IEEE 802.11r-2008

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IEEE 802.11r-2008 or fast BSS transition (FT), is an amendment to the IEEE 802.11 standard to permit continuous connectivity aboard wireless devices in motion, with fast and secure client transitions from one Basic Service Set (abbreviated BSS, and also known as a base station or more colloquially, an access point) to another performed in a nearly seamless manner. It was published on July 15, 2008. IEEE 802.11r-2008 was rolled up into 802.11-2012.[1] The terms handoff and roaming are often used, although 802.11 transition is not a true handoff/roaming process in the cellular sense, where the process is coordinated by the base station and is generally uninterrupted.

Rationale for the amendment[edit]

802.11, commonly known as Wi-Fi, is widely used for wireless local area communications. Many deployed implementations have effective ranges of only a few dozen meters, so, to maintain communications, devices in motion that use it will need to transition from one access point to another. In an automotive environment, this could easily result in a transition every five to ten seconds.

Transitions are already supported under the preexisting standard. The fundamental architecture for transition is identical for 802.11 with and without 802.11r: the client device (known as the Station, or STA) is entirely in charge of deciding when to transition and to which BSS it wishes to transition. In the early days of 802.11, transition was a much simpler task for the client device. Only four messages were required for the device to establish a connection with a new BSS (five if counting the optional "I'm leaving" message (deauthentication and disassociation frame) the client could send to the old access point). However, as additional features were added to the standard, including 802.11i with 802.1X authentication and 802.11e (QoS) or Wireless Multimedia Extensions (WMM) with admission control requests, the number of messages required went up dramatically. During the time these additional messages are being exchanged, the mobile device's traffic, including that from voice calls, cannot proceed, and the loss experienced by the user could amount to several seconds.[2] Generally, the highest amount of delay or loss that the edge network should introduce into a voice call is 50 ms.

802.11r was launched to attempt to undo the added burden that security and quality of service added to the transition process, and restore it to the original four-message exchange. In this way, transition problems are not eliminated, but at least are returned to the status quo ante.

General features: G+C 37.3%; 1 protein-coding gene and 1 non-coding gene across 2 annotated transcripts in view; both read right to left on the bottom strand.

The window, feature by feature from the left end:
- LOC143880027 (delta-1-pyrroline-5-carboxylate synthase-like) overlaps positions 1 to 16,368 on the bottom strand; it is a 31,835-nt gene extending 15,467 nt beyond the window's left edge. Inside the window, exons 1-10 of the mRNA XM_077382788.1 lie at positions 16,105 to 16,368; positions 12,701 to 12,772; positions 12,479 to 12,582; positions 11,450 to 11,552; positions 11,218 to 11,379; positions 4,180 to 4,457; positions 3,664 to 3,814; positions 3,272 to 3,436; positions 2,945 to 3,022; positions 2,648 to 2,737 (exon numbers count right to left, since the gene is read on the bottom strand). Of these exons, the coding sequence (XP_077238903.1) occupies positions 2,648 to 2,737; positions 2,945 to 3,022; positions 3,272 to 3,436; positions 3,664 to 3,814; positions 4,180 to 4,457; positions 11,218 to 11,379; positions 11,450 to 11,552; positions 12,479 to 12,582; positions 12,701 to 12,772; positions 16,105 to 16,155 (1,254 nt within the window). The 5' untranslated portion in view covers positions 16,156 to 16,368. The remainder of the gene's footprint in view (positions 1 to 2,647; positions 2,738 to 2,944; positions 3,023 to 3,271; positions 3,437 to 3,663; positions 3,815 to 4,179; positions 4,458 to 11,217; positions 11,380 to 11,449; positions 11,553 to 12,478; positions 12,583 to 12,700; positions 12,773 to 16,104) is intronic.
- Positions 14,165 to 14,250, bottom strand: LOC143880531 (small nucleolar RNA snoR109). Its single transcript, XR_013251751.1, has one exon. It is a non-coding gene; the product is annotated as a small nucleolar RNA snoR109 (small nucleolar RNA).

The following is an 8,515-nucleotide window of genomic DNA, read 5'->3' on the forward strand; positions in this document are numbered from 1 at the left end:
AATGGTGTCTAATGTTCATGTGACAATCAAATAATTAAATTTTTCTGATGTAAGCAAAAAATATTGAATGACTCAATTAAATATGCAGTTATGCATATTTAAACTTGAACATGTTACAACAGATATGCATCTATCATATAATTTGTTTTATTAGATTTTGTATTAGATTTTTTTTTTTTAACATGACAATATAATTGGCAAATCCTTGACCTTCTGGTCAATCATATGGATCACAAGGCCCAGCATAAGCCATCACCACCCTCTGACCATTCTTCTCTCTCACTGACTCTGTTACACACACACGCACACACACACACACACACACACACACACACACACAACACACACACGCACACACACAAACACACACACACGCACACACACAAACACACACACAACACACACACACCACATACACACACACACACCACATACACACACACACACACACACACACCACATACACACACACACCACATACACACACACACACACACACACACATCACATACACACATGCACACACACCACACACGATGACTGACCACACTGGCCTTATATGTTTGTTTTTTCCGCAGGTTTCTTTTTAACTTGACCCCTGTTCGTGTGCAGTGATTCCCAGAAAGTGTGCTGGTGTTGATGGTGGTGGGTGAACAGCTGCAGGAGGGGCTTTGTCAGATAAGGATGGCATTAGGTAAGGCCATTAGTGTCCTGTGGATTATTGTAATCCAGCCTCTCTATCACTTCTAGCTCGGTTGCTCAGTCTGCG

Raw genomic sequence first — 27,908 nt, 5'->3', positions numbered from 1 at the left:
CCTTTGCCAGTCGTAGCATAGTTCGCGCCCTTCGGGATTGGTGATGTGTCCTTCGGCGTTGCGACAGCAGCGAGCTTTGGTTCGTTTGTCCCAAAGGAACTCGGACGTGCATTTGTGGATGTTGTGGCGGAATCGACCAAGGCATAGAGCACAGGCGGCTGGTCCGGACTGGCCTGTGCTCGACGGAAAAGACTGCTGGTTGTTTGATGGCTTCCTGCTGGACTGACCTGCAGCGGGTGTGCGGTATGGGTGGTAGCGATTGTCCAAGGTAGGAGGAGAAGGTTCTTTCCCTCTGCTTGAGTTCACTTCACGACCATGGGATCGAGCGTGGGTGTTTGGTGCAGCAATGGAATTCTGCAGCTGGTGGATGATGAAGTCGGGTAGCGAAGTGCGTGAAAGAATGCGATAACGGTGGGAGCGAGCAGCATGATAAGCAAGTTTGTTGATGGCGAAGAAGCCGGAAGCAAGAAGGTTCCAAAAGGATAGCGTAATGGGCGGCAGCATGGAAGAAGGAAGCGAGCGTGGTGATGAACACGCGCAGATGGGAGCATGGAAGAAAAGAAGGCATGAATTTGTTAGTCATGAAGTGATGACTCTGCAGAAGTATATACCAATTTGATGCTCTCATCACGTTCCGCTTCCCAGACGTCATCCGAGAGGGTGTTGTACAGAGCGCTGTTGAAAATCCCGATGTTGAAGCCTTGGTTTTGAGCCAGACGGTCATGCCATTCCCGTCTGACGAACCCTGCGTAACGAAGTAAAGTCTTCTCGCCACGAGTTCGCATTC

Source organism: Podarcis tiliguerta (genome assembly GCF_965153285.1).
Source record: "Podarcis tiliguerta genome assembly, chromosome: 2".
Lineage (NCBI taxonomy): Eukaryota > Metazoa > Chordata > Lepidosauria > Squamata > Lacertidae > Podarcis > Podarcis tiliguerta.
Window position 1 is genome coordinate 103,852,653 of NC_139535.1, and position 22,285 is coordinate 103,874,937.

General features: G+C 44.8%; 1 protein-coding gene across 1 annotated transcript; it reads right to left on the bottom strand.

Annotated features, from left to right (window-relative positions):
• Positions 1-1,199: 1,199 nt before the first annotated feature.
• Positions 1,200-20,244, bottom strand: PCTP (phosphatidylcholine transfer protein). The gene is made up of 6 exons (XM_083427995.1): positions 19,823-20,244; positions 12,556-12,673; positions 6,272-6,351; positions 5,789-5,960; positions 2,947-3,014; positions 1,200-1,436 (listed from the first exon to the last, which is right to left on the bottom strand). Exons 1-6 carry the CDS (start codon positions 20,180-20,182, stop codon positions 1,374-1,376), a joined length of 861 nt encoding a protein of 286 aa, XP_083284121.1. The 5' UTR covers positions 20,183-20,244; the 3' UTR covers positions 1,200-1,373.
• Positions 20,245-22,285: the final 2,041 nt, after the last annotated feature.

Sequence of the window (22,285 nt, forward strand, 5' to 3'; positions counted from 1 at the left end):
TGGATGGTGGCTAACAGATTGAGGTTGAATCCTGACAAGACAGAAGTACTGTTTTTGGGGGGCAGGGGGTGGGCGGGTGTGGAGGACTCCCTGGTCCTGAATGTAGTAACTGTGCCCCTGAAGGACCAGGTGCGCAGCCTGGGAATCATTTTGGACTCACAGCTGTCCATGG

The primary application currently envisioned for the 802.11r standard is voice over IP (VOIP) via mobile phones designed to work with wireless Internet networks, instead of (or in addition to) standard cellular networks.

Fast BSS Transition[edit]

IEEE 802.11r specifies fast Basic Service Set (BSS) transitions between access points by redefining the security key negotiation protocol, allowing both the negotiation and requests for wireless resources (similar to RSVP but defined in 802.11e) to occur in parallel.

The key negotiation protocol in 802.11i specifies that, for 802.1X-based authentication, the client is required to renegotiate its key with the RADIUS or other authentication server supporting Extensible Authentication Protocol (EAP) on every transition, a time-consuming process. The solution is to allow for the part of the key derived from the server to be cached in the wireless network, so that a reasonable number of future connections can be based on the cached key, avoiding the 802.1X process. A feature known as opportunistic key caching (OKC) exists today, based on 802.11i, to perform the same task. 802.11r differs from OKC by fully specifying the key hierarchy.

Protocol operation[edit]

The non-802.11r BSS transition goes through six stages:

  • Scanning – active or passive for other APs in the area.
  • Exchanging 802.11 authentication messages (first from the client, then from the AP) with the target access point.
  • Exchanging reassociation messages to establish connection at target AP.

At this point in an 802.1X BSS, the AP and Station have a connection, but are not allowed to exchange data frames, as they have not established a key.

  • 802.1X pairwise master key (PMK) negotiation.
  • Pairwise transient key (PTK) derivation – 802.11i 4-way handshake of session keys, creating a unique encryption key for the association based on the master key established from the previous step.
  • QoS admission control to re-establish QoS streams.

A fast BSS transition performs the same operations except for the 802.1X negotiation, but piggybacks the PTK and QoS admission control exchanges with the 802.11 Authentication and Reassociation messages.


In October 2017 security researchers Mathy Vanhoef (imec-DistriNet, KU Leuven) and Frank Piessens (imec-DistriNet, KU Leuven) published their paper "Key Reinstallation Attacks: Forcing Nonce Reuse in WPA2" (KRACK). This paper also listed a vulnerability of common 802.11r implementations and registered the CVE identifier CVE-2017-13082.

On August 4, 2018, researcher Jens Steube (of Hashcat) described a new technique [3] to crack WPA2 and WPA PSK (pre-shared key) passwords that he states will likely work against all 802.11i/p/r networks with transition functions enabled.

See also[edit]


  1. ^ "IEEE 802.11-2012 - IEEE Standard for Information technology--Telecommunications and information exchange between systems Local and metropolitan area networks--Specific requirements Part 11: Wireless LAN Medium Access Control (MAC) and Physical Layer (PHY) Specifications".
  2. ^ Wright, Charles; Polanec, Chris (2004-09-07). "Metrics for Characterizing BSS Transition Time Performance". {{cite journal}}: Cite journal requires |journal= (help)
  3. ^ "New attack on WPA/WPA2 using PMKID".

External links[edit]